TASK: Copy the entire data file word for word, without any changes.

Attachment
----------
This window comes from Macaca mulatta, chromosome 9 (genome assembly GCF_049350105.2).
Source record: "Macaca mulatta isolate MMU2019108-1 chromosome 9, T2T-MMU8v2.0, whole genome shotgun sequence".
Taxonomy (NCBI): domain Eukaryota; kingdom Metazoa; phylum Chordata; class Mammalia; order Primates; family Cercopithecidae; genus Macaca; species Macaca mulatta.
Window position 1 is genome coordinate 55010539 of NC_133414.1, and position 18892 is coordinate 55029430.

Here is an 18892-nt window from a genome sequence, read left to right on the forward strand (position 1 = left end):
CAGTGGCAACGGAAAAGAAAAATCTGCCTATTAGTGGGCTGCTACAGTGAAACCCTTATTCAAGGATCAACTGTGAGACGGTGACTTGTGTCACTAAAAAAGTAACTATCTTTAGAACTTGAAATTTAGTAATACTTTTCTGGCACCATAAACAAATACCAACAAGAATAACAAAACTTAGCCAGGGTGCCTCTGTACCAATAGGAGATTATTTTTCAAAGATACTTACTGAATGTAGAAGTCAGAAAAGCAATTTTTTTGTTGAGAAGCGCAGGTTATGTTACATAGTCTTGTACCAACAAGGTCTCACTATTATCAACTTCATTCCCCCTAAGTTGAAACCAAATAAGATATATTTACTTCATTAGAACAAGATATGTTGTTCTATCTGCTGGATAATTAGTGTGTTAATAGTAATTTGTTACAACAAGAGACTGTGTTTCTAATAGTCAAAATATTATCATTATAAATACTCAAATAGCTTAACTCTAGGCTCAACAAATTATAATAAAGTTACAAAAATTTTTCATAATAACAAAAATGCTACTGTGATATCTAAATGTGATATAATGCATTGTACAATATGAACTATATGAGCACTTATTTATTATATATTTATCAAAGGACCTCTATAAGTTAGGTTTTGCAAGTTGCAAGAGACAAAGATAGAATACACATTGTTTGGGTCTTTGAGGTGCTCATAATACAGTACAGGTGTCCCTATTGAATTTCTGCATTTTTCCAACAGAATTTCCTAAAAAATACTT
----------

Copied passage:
This window comes from Macaca mulatta, chromosome 9 (genome assembly GCF_049350105.2).
Source record: "Macaca mulatta isolate MMU2019108-1 chromosome 9, T2T-MMU8v2.0, whole genome shotgun sequence".
Taxonomy (NCBI): domain Eukaryota; kingdom Metazoa; phylum Chordata; class Mammalia; order Primates; family Cercopithecidae; genus Macaca; species Macaca mulatta.
Window position 1 is genome coordinate 55010539 of NC_133414.1, and position 18892 is coordinate 55029430.

Here is an 18892-nt window from a genome sequence, read left to right on the forward strand (position 1 = left end):
CAGTGGCAACGGAAAAGAAAAATCTGCCTATTAGTGGGCTGCTACAGTGAAACCCTTATTCAAGGATCAACTGTGAGACGGTGACTTGTGTCACTAAAAAAGTAACTATCTTTAGAACTTGAAATTTAGTAATACTTTTCTGGCACCATAAACAAATACCAACAAGAATAACAAAACTTAGCCAGGGTGCCTCTGTACCAATAGGAGATTATTTTTCAAAGATACTTACTGAATGTAGAAGTCAGAAAAGCAATTTTTTTGTTGAGAAGCGCAGGTTATGTTACATAGTCTTGTACCAACAAGGTCTCACTATTATCAACTTCATTCCCCCTAAGTTGAAACCAAATAAGATATATTTACTTCATTAGAACAAGATATGTTGTTCTATCTGCTGGATAATTAGTGTGTTAATAGTAATTTGTTACAACAAGAGACTGTGTTTCTAATAGTCAAAATATTATCATTATAAATACTCAAATAGCTTAACTCTAGGCTCAACAAATTATAATAAAGTTACAAAAATTTTTCATAATAACAAAAATGCTACTGTGATATCTAAATGTGATATAATGCATTGTACAATATGAACTATATGAGCACTTATTTATTATATATTTATCAAAGGACCTCTATAAGTTAGGTTTTGCAAGTTGCAAGAGACAAAGATAGAATACACATTGTTTGGGTCTTTGAGGTGCTCATAATACAGTACAGGTGTCCCTATTGAATTTCTGCATTTTTCCAACAGAATTTCCTAAAAAATACTT